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The pre-clinical years at UCSD are Pass/Fail. And they truly are-- there is no internal ranking system and the collaborative efforts that arise out of this are truly heartwarming. Each day our own class FB page and GroupMe is overwhelmed with our classmates sharing flashcard decks, study guides, and YouTube resources (amongst a fair share of memes and medical puns.)

UCSD SOM teaches medicine in the pre-clinical years by using the organ-systems based approach. Every 2-5 weeks, students will be learning about a particular organ system and every aspect of the curriculum (histology, anatomy, case-studies) will revolve around that organ system. In the first year, students learn about the physiology--what is normal,  and in the second year, students learn the pathophysiology of diseases--what is abnormal.

The basic format of the pre-clinical curriculum can be divided into 4 basic categories: Lecture, Small Groups, Practice of Medicine, and Lab as well as individual student electives. The time we devote to each specific division varies somewhat depending  on the organ system. There are also "threads" incorporated into the core curriculum, such as Health Equity, Pharmacology, and Ultrasound.



Presenter Format

This form of lecture is perhaps the format you are most familiar with from your undergraduate studies. Lecturers, experts within their respective organ-system, will give 1-2 hour long powerpoint presentations with a 10 minute break in between. Questions are encouraged during and after lectures. All lectures are podcasted with corresponding slides. In-class attendance is optional.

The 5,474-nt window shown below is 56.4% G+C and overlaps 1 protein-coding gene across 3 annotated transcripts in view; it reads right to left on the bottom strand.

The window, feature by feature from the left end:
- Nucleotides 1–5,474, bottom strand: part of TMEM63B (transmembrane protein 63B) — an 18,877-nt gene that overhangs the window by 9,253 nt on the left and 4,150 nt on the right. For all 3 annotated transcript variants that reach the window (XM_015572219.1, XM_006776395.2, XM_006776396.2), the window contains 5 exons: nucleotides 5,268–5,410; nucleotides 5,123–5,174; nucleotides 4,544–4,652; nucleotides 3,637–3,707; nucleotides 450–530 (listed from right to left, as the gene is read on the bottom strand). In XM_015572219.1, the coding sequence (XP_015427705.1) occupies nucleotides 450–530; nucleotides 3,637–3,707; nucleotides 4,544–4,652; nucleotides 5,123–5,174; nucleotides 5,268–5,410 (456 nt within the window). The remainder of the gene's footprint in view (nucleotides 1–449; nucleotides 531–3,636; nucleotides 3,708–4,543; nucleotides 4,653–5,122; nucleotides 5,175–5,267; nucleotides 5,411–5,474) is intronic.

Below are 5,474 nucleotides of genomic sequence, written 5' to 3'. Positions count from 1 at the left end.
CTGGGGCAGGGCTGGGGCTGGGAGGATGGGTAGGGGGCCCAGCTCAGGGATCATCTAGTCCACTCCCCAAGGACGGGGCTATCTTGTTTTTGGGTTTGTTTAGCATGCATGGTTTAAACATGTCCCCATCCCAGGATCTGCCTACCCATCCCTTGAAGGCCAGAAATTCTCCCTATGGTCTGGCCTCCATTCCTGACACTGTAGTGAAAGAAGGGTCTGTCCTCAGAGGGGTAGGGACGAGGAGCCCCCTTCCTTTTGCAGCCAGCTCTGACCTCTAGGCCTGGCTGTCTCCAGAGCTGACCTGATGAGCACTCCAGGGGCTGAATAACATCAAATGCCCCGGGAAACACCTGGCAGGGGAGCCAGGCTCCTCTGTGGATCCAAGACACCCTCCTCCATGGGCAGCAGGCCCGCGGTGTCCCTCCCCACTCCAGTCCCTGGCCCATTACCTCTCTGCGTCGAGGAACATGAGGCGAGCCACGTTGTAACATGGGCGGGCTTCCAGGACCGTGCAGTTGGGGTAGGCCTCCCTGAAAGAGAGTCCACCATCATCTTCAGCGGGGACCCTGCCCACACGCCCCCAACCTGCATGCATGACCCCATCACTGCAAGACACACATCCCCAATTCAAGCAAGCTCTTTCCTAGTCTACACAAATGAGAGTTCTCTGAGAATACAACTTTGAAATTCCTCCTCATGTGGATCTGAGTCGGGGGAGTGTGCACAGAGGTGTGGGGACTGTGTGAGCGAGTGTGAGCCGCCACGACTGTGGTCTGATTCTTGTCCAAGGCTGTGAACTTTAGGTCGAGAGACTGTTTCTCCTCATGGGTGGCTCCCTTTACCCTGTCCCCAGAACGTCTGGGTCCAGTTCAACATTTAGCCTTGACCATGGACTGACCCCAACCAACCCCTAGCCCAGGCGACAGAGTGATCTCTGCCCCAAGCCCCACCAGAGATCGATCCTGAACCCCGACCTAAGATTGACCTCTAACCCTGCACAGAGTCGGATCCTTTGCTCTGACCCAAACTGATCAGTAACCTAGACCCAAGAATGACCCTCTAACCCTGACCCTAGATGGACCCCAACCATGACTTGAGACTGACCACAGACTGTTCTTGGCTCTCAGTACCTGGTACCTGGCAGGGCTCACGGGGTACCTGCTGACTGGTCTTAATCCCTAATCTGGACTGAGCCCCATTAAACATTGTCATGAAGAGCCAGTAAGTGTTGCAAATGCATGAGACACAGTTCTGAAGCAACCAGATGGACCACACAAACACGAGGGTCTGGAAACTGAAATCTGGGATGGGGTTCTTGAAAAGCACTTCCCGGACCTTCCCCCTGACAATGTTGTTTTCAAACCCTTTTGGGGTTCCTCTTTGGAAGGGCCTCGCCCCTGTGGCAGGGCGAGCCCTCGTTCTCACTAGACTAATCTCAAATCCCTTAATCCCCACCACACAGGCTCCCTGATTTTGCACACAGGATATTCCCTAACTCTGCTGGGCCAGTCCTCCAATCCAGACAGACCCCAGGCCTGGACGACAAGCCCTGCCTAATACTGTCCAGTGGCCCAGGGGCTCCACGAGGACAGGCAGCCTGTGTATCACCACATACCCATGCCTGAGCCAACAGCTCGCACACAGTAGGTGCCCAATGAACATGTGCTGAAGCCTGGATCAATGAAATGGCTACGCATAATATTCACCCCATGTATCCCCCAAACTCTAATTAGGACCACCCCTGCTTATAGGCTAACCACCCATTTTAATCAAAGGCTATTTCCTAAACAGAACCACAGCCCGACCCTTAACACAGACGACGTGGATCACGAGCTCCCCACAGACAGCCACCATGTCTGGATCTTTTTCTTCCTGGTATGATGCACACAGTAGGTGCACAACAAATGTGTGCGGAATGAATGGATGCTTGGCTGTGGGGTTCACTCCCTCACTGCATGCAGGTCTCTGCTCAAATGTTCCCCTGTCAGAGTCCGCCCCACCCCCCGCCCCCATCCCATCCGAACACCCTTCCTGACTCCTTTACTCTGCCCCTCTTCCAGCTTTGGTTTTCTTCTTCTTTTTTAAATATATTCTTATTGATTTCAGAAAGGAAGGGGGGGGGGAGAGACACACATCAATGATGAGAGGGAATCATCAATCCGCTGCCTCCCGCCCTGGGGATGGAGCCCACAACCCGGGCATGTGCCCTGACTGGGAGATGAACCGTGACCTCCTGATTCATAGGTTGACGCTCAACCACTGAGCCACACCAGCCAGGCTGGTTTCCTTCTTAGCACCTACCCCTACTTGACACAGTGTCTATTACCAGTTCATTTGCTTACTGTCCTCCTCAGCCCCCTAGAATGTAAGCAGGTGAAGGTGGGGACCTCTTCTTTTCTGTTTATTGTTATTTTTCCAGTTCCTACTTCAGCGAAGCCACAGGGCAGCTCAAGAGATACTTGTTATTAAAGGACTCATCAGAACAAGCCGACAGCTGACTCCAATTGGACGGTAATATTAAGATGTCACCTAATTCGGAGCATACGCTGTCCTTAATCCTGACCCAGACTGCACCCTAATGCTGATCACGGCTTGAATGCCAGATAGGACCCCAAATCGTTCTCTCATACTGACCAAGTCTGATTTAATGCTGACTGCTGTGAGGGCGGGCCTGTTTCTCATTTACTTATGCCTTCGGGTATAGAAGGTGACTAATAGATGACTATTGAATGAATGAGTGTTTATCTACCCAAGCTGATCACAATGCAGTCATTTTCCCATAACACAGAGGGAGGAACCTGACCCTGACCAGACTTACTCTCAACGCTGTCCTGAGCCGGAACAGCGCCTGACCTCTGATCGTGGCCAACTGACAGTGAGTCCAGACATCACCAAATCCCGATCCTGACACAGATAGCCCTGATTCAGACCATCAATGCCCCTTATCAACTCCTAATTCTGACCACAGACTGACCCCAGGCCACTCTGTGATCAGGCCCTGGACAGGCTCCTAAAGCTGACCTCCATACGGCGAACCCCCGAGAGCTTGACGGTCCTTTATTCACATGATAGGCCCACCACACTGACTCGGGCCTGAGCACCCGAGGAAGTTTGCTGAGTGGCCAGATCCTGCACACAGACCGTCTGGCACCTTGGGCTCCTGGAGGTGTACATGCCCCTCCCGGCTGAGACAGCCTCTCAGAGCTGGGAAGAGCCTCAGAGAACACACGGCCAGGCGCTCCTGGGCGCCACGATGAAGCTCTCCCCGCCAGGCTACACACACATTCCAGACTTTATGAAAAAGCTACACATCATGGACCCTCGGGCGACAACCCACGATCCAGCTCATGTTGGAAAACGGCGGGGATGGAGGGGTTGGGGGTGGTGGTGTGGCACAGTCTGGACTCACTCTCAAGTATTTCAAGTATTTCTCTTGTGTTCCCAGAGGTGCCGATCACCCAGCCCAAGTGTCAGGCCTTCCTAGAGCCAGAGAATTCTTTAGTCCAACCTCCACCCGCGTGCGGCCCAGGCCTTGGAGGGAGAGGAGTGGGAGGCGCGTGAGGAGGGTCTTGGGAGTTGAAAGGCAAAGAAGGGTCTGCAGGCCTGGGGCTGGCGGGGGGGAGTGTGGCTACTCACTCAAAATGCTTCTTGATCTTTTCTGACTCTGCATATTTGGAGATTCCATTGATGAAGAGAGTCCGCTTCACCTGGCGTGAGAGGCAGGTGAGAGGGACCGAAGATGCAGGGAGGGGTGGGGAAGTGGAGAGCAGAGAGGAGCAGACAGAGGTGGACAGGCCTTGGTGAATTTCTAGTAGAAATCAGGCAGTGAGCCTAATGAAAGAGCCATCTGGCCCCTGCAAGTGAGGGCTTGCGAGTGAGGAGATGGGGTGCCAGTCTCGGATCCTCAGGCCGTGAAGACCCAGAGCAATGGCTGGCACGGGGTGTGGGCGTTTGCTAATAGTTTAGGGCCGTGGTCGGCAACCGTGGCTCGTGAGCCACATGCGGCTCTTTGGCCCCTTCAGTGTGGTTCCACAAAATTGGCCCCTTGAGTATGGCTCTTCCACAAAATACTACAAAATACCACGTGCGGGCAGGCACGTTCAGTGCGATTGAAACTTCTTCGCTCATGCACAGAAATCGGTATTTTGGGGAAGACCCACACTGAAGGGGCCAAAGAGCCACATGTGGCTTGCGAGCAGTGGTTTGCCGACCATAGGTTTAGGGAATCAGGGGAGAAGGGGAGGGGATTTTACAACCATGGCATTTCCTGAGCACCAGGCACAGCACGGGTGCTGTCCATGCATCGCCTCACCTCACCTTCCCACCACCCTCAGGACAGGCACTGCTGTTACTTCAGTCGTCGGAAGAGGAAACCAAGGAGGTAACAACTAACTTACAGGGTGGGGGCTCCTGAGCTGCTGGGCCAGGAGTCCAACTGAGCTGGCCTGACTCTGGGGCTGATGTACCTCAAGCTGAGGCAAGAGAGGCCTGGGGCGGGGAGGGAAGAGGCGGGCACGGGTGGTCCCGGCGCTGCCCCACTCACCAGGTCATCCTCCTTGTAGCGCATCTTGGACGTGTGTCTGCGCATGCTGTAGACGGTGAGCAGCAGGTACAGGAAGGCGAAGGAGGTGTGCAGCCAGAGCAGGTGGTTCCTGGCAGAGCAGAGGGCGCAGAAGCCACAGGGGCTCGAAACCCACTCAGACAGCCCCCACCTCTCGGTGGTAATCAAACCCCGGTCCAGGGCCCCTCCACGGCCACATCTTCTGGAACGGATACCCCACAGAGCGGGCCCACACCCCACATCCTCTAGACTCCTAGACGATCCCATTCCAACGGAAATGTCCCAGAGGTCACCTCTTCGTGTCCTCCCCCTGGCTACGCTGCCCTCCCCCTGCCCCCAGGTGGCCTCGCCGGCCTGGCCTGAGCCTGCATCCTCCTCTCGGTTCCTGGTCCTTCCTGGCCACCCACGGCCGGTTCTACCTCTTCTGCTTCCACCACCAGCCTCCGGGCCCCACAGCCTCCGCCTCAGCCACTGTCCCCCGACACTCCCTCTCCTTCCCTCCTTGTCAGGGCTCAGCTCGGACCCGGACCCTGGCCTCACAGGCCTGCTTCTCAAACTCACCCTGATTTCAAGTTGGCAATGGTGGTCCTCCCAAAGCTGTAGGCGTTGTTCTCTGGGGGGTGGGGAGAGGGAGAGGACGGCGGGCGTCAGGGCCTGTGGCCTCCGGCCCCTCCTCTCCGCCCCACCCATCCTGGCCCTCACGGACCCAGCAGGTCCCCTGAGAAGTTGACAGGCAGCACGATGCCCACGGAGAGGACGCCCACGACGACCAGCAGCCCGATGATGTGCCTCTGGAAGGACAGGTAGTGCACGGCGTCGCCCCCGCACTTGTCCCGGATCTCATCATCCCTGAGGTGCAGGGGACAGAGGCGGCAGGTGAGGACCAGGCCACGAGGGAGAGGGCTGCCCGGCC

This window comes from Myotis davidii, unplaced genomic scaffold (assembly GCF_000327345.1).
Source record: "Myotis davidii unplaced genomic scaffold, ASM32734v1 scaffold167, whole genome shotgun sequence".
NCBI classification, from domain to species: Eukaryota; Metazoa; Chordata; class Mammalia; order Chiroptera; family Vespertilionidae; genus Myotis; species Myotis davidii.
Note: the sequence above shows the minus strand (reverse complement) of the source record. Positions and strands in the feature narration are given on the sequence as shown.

Team Based Learning

Perhaps you are familiar with "Clicker Questions" from your undergraduate studies. This particular lecture format is part guided lecture and part group problem set.  Each student is assigned to a particular group and location within the lecture hall to work on guided questions "Live." This form of learning is particularly useful in more calculation heavy blocks such as cardiovascular, renal and hematology. Attendance is technically optional, but most students find this format engaging and worthwhile. Many of the specific application of lecture topics occur during these sessions. 


Problem Based Learning (PBL)

Arguably the most unique teaching modality in medical school, PBL teaches students to approach problems like physicians. Each week, student groups are presented with a patient whose symptoms correspond with the current organ system block. With the guidance of a faculty member, student groups explore the case with the ultimate goal of reaching a correct diagnosis. Attendance is required.

Small Group Conferences

These sessions provide an opportunity for students to apply concepts learned in lecture to a problem set. Led by a faculty member that is an expert in the topic, small-group conferences present problems that are quite similar to those seen on an exam. Typically 1-2 hours, students work together to solve the problems during the first hour, and present to the group during the second. Attendance is required